As long as Hazel Fortson is living, she said she plans to attend the Ethnic Health Summit every year.

“It’s very interesting,” Fortson, 66, of Terre Haute said, “and has up-to-date information on medical terms, different health issues that have been important to my health and my life and my family.”

She attended the summit Saturday at the Landsbaum Center with some of her family.

It was the third year for the summit, sponsored by Vigo County Minority Health Coalition, with 14 free health screenings, 40 health exhibits and various health sessions.

The Summit, “Health is Your First Wealth — Reach for Wellness,” is a “collaborative effort among local health care agencies, physicians and organizations to help educate the community about accessing available resources to meet health care needs,” according to Summit program.

Fortson said she enjoyed the “Taking care of your feet” session presented by Dr. James Helarie, a local podiatrist.

“Many of the things I thought was folklore, he gave as correct information that was true,” she said.

There are several things she plans to get more information on in order to take better care of her feet and legs, Fortson said.

Helarie spoke for about an hour about various foot ailments and treatments as well as finding a good shoe.

Shoes are the braces between feet and the ground, he told the crowd of about 25 people. In a lifetime, he said people will walk at least 150,000 miles.

“You’ve got to be good to your feet,” Helarie said.

Support and the proper fit are the two most important things to consider when looking for a good shoe, he said, though it’s also important to consider the activity the shoe is for.

Not all shoes or shoe trends are created equal, though.

Time wearing the pointed-toe shoe or the “needle-nose pointed shoe,” as Helarie refers to them, should be limited, he said. He also calls them the “limousine shoe” because they should only be worn to get in and out of the limo or for pictures, he said.

Problems that can occur if these shoes are worn for too long include pinched nerves and bunion formation, he said.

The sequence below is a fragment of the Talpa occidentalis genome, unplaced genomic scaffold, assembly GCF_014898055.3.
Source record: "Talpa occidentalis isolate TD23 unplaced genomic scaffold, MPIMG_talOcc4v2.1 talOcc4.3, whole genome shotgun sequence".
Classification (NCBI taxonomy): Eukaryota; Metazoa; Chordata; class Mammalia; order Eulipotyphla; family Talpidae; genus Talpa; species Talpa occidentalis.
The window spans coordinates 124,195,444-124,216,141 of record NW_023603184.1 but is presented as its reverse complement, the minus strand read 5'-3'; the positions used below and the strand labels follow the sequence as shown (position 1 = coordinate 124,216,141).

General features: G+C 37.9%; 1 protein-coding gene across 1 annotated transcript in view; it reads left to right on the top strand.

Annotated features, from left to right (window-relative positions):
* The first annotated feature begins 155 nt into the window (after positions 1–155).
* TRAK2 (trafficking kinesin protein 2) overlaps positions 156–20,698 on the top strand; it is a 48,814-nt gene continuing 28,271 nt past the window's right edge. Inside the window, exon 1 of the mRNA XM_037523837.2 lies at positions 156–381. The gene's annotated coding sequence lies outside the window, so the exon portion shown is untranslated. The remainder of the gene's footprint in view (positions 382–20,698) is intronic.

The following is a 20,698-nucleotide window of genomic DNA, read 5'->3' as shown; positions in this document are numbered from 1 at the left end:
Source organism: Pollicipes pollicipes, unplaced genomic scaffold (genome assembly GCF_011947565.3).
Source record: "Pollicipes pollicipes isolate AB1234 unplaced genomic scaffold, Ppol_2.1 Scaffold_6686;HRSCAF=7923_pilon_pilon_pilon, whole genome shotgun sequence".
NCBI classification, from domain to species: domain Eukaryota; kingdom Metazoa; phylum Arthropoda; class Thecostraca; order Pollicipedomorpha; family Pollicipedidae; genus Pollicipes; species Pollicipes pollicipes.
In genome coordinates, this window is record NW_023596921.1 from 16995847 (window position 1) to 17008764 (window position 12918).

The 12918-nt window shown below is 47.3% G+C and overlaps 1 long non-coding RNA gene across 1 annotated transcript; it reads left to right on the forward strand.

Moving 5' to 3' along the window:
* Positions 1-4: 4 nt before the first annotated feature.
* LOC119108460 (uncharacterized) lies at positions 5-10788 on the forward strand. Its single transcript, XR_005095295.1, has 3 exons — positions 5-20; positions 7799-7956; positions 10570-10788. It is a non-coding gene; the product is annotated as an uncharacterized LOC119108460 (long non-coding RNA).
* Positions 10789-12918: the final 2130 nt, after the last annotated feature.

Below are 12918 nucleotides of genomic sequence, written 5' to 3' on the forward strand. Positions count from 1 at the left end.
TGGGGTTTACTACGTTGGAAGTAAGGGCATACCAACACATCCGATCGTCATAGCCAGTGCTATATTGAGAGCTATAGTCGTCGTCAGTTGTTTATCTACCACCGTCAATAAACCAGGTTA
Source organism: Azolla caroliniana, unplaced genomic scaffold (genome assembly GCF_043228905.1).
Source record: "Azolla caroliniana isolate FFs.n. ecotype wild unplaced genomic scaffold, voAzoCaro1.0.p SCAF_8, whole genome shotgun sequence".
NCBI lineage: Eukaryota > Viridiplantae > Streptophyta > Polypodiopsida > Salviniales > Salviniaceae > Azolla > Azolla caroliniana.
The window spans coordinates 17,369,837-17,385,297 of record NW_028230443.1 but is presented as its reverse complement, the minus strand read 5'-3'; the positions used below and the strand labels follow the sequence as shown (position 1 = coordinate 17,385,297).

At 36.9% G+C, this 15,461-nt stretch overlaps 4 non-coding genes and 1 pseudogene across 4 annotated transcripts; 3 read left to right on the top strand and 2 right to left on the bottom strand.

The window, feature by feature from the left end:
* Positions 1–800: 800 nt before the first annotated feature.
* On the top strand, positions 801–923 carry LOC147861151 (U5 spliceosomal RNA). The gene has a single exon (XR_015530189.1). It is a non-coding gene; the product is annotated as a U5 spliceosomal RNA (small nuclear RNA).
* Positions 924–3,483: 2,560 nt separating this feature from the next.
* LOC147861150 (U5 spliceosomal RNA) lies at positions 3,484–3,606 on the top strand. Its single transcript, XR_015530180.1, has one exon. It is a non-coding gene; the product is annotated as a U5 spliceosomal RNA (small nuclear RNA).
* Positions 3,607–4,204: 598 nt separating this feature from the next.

Also, the ideal height for a heal is between 21/2 and 3 inches, “but try to avoid 4 and above,” Helarie said.

A second session Fortson and her family enjoyed was the “Be prepared with RAD” session.

RAD or Rape Aggression Defense is a 12-hour class offered at Indiana State University to show women how to protect themselves and escape risky situations.

Only a few of the techniques were demonstrated in the hourlong session at the Summit by ISU Lt. David Smith and Sgt. Jacuelyn Smith.

Lt. Smith noted that the class methods should be used only to get away from an attacker and get help, and not to stay and fight.

Some of the techniques demonstrated included breaking free from a chokehold or bear hug and blocking hits. One of the most important things to do when in a potentially dangerous situation is to yell things such as “No!” and “No! Get back!”

Yelling is important because it lets others in the area know that someone is in danger and it keeps the victim breathing. Sgt. Smith said a lot of times the victim will tense up and forget to breath, which can cause hyperventilation and possible fainting, something that doesn’t do the victim any good if she wants to get away from an attacker.

Classes are offered twice a year at ISU and are free to the students, but they can also be offered to any group or organization that has at least 10 people willing to participate for free.

“It’s a confidence builder,” Sgt. Smith said about the class, “making you aware of what you have” on your body to defend yourself.

Although Fortson and her family didn’t participate in the demonstration, her sister said she still enjoyed watching it and learned some things.

In information Fortson received from the health sessions, she was also able to get more information and “goodies” from the various health booths. Something, she said she enjoyed.

Debbie Stinston, a social worker, was at the Fresenious Medical Care Dialysis Center booth to answer questions about kidneys and kidney-related problems.

Keeping diabetes and hypertension under control are the best ways to care for the kidneys, she said.

Diabetes and hypertension are coming up in patients at a younger age all the time, she said so patients “need to be aware.”

Stinston said the center offers classes for people with kidney problems once a month at the Vigo County Public Library.

Blood pressure, HIV/AIDS, depression, glaucoma and cholesterol tests were just some of the screenings available.

Gail Thompson attended to have her cholesterol tested between doctor’s visits, she said. This was her second time attending the summit.

“It’s a good idea,” she said about the health summit, “because it’s an easy way to find out if you have certain things.”

Crystal Garcia can be reached at (812) 231-4271 or crystal.garcia@tribstar.com.

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